The Kingdom of Cambodia, formerly part of French Indochina (together with Laos and Vietnam), is one of the smaller countries in South East Asia. It is a largely inland state of around 70,000 square miles surrounded by Thailand to the northwest, Laos to the north and Vietnam to the east and southeast, and has a 450 kilometre coastline on the Gulf of Thailand to the southwest.

The Mekong River flows through Cambodia from Laos to its delta in Vietnam. Cambodia’s population of just under 15 million gives it 69th place worldwide in terms of population, and the vast majority of those 15 millions (around 95%) practice a form of Buddhism known as Theravada.

The major ethnic groups besides native Khmer peoples and the numerous ‘hill tribes’ of the mountainous regions are the Vietnamese, Chinese and Chams (a primarily Muslim ethnic grouping most common in Vietnam and Cambodia).

The capital of Cambodia is Phnom Penh, which is also the largest, most thriving city and economic centre. The country is rated as having a middle to lower income overall, with over 60% of the population still working in the agricultural sector and quite widespread poverty. The native language is Khmer, with French and English occasionally found also.

After a lengthy period of internal trouble and the terrible devastation suffered at the hand of the Khmer Rouge party, which ruled the country from 1975 – 1979 and killed almost one third of the population, as well as wars with America and Vietnam, Cambodia emerged in the 90s as a kingdom (like Thailand) with a multi-party democracy; it has become one of the most successful economies of the region, with an annual growth around 6.0% for the past 10 years.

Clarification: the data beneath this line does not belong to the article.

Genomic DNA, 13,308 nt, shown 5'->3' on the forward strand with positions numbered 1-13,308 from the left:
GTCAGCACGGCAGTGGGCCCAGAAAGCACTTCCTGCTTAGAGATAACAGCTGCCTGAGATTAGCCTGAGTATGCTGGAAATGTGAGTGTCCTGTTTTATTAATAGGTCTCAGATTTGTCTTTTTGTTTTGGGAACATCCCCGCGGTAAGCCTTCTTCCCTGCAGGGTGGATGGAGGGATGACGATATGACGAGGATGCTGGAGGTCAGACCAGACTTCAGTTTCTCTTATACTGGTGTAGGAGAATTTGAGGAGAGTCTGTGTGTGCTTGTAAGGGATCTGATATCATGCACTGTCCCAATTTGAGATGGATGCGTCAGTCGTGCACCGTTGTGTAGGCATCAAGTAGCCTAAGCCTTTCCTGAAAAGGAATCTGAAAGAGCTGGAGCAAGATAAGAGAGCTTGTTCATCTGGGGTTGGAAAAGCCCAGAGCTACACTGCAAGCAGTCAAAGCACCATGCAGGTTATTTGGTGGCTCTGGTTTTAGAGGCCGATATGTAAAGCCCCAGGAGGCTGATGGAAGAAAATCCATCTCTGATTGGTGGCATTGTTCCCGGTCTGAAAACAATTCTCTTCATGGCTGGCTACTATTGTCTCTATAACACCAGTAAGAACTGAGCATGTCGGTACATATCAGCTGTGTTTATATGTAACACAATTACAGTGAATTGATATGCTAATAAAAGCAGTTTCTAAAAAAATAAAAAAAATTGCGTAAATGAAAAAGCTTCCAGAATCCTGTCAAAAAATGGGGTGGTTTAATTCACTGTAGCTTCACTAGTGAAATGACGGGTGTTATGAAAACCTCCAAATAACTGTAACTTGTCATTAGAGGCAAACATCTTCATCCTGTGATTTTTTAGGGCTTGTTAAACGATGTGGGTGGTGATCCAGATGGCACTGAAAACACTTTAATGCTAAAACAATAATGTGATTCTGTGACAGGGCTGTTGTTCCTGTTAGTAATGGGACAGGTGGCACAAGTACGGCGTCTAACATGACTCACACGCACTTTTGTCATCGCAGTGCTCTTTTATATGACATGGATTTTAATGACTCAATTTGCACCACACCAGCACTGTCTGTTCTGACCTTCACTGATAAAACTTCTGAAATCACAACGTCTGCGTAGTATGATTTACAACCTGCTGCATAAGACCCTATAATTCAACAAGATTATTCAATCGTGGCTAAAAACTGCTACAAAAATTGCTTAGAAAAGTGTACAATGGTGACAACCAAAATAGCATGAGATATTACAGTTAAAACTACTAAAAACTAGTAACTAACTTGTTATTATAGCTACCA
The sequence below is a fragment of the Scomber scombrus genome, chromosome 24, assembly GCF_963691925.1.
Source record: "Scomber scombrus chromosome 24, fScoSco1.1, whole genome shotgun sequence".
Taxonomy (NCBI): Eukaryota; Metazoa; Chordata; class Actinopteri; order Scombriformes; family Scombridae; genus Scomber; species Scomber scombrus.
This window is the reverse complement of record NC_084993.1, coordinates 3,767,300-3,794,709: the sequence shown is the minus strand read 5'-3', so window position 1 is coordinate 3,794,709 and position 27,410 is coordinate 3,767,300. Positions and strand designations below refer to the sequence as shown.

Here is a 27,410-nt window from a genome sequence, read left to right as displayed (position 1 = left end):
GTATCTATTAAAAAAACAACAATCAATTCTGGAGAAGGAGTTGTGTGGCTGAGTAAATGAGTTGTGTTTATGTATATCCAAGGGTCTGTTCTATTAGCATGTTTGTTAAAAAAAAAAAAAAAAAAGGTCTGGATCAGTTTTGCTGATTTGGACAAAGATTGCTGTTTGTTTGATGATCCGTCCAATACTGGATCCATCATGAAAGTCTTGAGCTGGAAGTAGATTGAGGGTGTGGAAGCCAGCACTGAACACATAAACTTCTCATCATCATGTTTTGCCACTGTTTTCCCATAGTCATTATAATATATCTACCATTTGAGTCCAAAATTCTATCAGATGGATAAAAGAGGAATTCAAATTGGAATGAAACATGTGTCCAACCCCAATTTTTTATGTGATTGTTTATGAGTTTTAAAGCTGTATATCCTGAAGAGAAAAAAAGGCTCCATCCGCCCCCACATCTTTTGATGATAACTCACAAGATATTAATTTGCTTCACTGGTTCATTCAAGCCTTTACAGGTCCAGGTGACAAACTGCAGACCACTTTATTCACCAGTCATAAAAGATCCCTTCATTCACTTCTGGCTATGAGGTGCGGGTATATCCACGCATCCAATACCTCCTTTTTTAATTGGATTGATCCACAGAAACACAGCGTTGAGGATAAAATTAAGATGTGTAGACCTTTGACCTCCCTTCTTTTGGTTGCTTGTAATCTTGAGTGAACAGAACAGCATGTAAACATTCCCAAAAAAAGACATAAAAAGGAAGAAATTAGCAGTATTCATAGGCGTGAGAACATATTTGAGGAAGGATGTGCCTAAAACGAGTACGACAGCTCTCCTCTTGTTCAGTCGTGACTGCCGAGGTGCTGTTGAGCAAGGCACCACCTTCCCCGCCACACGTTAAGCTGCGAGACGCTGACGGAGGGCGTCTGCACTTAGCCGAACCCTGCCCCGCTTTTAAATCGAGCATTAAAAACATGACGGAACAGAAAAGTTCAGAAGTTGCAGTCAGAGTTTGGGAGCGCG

Cambodia’s location in the centre of the Southeast Asian group of nations, bordered by Thailand, Vietnam and Laos and with a 450 kilometre coastline, presents both advantages and disadvantages for those seeking to get into the country. Road links exist between Cambodia and her neighbours, however it can be difficult (especially from Laos) to make the journey by bus or by car. Many roads are of poor quality and heavily affected by the seasonal storms and flooding suffered by the area as a whole.

Poi Pet is a popular border crossing between Thailand and Cambodia, especially for travellers from Bangkok on their way to Siem Reap and Cambodia’s best-known tourist attraction, Angkor Wat.

However, be aware of the visa and other scams operating at Poipet.

Depending on your intended arrival point, you can save yourself time, trouble and money by obtaining an eVisa for Cambodia from the government website. Note that the eVisa is valid for entry only at Phnom Penh and Siem Reap airports and road crossings at Poi Pet (Banteay Meanchey), Cham Yeam (Koh Kong) and Bavet (Svay Rieng).

Crossings from Thailand cannot be made by bus, though the bus can take you to the border on both side it cannot cross it, though from this country there are 5 crossing points.

From Vietnam, buses can cross the border though you will be asked to leave the bus at the border crossing and be asked to present a passport photograph for a visa, and the road can be poor quality on both sides of the border. Boat services can be used to cross from Laos and Vietnam.

Travelling by plane is the easiest method of getting into the country. Cambodia has two large airports at Phnom Penh and Siem Reap, which is the airport of choice for the hugely popular Angkor temple ruins and is a popular tourist destination in the country.

Once in Siem Reap, near Angkor Wat, you can use tuk tuks to get around for around $10-$20 a day. Buy your ticket only at the park entrance. Don’t let anyone sell you a ticket outside the box office. In 3 days you can see must of the site. Bring your own food and water as prices inside are exorbitant. The most insistent sales people in the world are here. Be patient and just say NO. Take with you a book/guide so you can understand what Angkor is all about.